CONTINUEThis site uses cookies. By continuing to browse this site you are agreeing to our use of cookies. Find out more.
  1. Front Page
  2. News By Topic
  3. Report Charts Global Tax Rates On IT Goods And Services

Report Charts Global Tax Rates On IT Goods And Services

by Mike Godfrey, Tax-News.com, Washington

30 October 2014


The Information Technology and Innovation Foundation has released a new report that ranks 125 nations on the taxes and tariffs that they levy on IT goods, as part of the not-for-profit organization's efforts to lobby Governments for tax relief.

In its new Digital Drag report, the Foundation charts the tariffs and taxes on cell phones, computers, telecommunication services, and an array of additional ICT goods and services. The Foundation contends that nations should look to reduce the tax barriers they impose on trade in the industry's products, noting the productivity improvements that the industry's goods and services can unlock for both the developed and developing world.

According to the Foundation's report, of the 125 nations examined, 31 impose combined ICT tax and tariff rates of over five percent of product or service costs, with several countries adding more than 20 percent to costs. Another 40 countries impose taxes and tariffs of between one and five percent, it says, and 68 add tariffs of at least one percent.

Bangladesh is said to impose the highest taxes on the industry, averaging tax of 57.8 percent in addition to the country's 15 percent value-added tax (VAT) rate. In second and third place are Turkey and Congo, which add taxes and tariffs of 26.1 percent and 23.8 percent, respectively.

Greece is the only Organisation for Economic Cooperation and Development (OECD) country to feature in the top-20 countries, imposing a tax and tariff burden of 9.6 percent. Chile, the only other OECD country in the top-50, adds taxes of four percent.

One-half of the 50 countries with the highest tax burden are in Sub-Saharan Africa, and 11 are in the Latin America and Caribbean region.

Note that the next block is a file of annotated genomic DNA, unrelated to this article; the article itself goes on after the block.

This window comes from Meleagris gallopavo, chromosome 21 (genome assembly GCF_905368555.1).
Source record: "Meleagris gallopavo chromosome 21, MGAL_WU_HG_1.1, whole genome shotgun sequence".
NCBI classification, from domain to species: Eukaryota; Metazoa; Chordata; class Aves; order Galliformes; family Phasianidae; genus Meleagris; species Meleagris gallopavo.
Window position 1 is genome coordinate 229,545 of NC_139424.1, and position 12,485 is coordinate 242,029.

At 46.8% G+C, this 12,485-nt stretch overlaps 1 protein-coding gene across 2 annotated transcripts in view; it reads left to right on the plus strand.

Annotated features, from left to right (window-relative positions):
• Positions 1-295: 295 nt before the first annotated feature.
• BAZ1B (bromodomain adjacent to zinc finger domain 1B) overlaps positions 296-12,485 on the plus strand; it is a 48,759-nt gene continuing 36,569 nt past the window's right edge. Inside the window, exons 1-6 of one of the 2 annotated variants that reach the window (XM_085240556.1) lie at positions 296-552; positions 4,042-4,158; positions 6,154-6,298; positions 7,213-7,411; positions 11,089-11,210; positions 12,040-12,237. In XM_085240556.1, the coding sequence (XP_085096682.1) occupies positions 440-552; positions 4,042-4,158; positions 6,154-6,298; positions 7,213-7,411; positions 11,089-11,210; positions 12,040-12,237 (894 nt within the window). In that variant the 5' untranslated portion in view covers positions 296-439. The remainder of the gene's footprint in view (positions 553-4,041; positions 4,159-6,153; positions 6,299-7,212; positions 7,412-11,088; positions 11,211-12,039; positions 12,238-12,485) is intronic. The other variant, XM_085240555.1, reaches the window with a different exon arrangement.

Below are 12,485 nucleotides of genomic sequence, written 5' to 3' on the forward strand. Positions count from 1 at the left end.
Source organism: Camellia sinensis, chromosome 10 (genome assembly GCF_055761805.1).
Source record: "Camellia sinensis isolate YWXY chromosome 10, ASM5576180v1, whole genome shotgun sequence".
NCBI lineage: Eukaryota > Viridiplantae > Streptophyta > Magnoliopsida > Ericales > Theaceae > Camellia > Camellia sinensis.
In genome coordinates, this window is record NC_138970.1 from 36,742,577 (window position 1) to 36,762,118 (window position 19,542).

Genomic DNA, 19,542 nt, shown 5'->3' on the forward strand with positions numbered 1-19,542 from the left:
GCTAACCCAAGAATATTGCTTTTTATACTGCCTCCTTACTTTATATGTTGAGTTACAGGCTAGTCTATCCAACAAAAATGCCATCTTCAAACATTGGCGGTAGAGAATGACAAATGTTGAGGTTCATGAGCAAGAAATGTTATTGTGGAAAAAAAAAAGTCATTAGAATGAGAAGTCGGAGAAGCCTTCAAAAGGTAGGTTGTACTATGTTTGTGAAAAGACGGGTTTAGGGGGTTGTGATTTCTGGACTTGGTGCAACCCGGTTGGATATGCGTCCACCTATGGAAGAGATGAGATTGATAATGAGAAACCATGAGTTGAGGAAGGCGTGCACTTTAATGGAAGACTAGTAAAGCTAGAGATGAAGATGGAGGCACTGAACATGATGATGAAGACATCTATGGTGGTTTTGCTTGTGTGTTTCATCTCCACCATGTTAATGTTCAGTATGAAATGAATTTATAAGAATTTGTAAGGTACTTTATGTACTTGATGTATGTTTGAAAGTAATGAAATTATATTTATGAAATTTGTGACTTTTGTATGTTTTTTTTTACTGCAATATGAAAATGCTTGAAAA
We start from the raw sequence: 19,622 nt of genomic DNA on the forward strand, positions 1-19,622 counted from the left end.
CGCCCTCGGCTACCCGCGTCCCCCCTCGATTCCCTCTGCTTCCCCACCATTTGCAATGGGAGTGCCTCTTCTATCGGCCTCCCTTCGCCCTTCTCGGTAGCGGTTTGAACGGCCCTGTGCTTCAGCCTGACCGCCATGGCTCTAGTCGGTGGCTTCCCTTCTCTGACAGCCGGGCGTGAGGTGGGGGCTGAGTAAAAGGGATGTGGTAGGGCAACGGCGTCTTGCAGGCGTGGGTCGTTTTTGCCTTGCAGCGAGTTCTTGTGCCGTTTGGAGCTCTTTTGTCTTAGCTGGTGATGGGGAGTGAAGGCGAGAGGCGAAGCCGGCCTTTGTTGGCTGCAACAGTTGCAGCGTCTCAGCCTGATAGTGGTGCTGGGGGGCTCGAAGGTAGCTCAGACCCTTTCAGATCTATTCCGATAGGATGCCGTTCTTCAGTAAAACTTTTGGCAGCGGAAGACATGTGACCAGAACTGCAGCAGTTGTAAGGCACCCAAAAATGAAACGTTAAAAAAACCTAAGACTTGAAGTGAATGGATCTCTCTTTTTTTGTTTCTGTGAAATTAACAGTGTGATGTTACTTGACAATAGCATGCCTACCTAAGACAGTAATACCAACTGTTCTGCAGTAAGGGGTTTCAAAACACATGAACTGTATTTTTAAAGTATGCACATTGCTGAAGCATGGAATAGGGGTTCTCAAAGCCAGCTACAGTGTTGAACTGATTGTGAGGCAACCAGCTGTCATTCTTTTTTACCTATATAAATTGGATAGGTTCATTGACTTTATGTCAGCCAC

The report concludes by noting evidence that shows that taxes have a noteworthy impact on the adoption of ICT goods and services, lowering demand by as much as 20 percent in Bangladesh, Brazil, and Congo, and also pushing up digital piracy rates. The report says that taxes are also having a major impact on economic productivity. In India, for instance, for every dollar raised from taxes, USD1.30 is lost as a result of lower productivity.

"A clear way for nations to enable faster economic growth is to spur the use of ICT by businesses and consumers. And many can do this with the stroke of a pen: eliminating discriminatory taxes and tariffs on ICT goods and services," the Foundation said.

TAGS: tax | business | Chile | India | export duty | tariffs | Bangladesh | Brazil | Greece | import duty | trade | Turkey | services | Africa

To see today's news, click here.

 






Close

Password Reminder

Please enter your email address to receive a password reminder.

 






Tax-News Reviews

Cyprus Review

A review and forecast of Cyprus's international business, legal and investment climate.

Visit Cyprus Review »

Malta Review

A review and forecast of Malta's international business, legal and investment climate.

Visit Malta Review »

Jersey Review

A review and forecast of Jersey's international business, legal and investment climate.

Visit Jersey Review »

Budget Review

A review of the latest budget news and government financial statements from around the world.

Visit Budget Review »



Tax-News+ Updates

Receive FREE daily updates from Tax-News.com, straight to your inbox. Register Now!

For a tailored solution, choose to receive selected news updates for your preferred jurisdictions and topics, with our enhanced Tax-News+ subscriber service. Read more...

 

Stay Updated

Please enter your email address to join the Tax-News.com mailing list. View previous newsletters.

By subscribing to our newsletter service, you agree to our Terms and Conditions and Privacy Policy.


To manage your mailing list preferences, please click here »